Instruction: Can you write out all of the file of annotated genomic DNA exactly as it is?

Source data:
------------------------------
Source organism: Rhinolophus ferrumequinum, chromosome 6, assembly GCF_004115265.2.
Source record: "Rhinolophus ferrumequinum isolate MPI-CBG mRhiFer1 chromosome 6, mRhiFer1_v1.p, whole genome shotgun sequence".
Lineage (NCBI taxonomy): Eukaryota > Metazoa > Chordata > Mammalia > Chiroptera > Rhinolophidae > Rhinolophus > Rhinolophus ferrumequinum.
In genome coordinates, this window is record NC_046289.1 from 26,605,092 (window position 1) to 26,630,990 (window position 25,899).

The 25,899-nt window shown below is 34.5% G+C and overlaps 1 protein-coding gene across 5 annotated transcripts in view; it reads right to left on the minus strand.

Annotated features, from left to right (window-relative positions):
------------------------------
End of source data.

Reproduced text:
Source organism: Rhinolophus ferrumequinum, chromosome 6, assembly GCF_004115265.2.
Source record: "Rhinolophus ferrumequinum isolate MPI-CBG mRhiFer1 chromosome 6, mRhiFer1_v1.p, whole genome shotgun sequence".
Lineage (NCBI taxonomy): Eukaryota > Metazoa > Chordata > Mammalia > Chiroptera > Rhinolophidae > Rhinolophus > Rhinolophus ferrumequinum.
In genome coordinates, this window is record NC_046289.1 from 26,605,092 (window position 1) to 26,630,990 (window position 25,899).

The 25,899-nt window shown below is 34.5% G+C and overlaps 1 protein-coding gene across 5 annotated transcripts in view; it reads right to left on the minus strand.

Annotated features, from left to right (window-relative positions):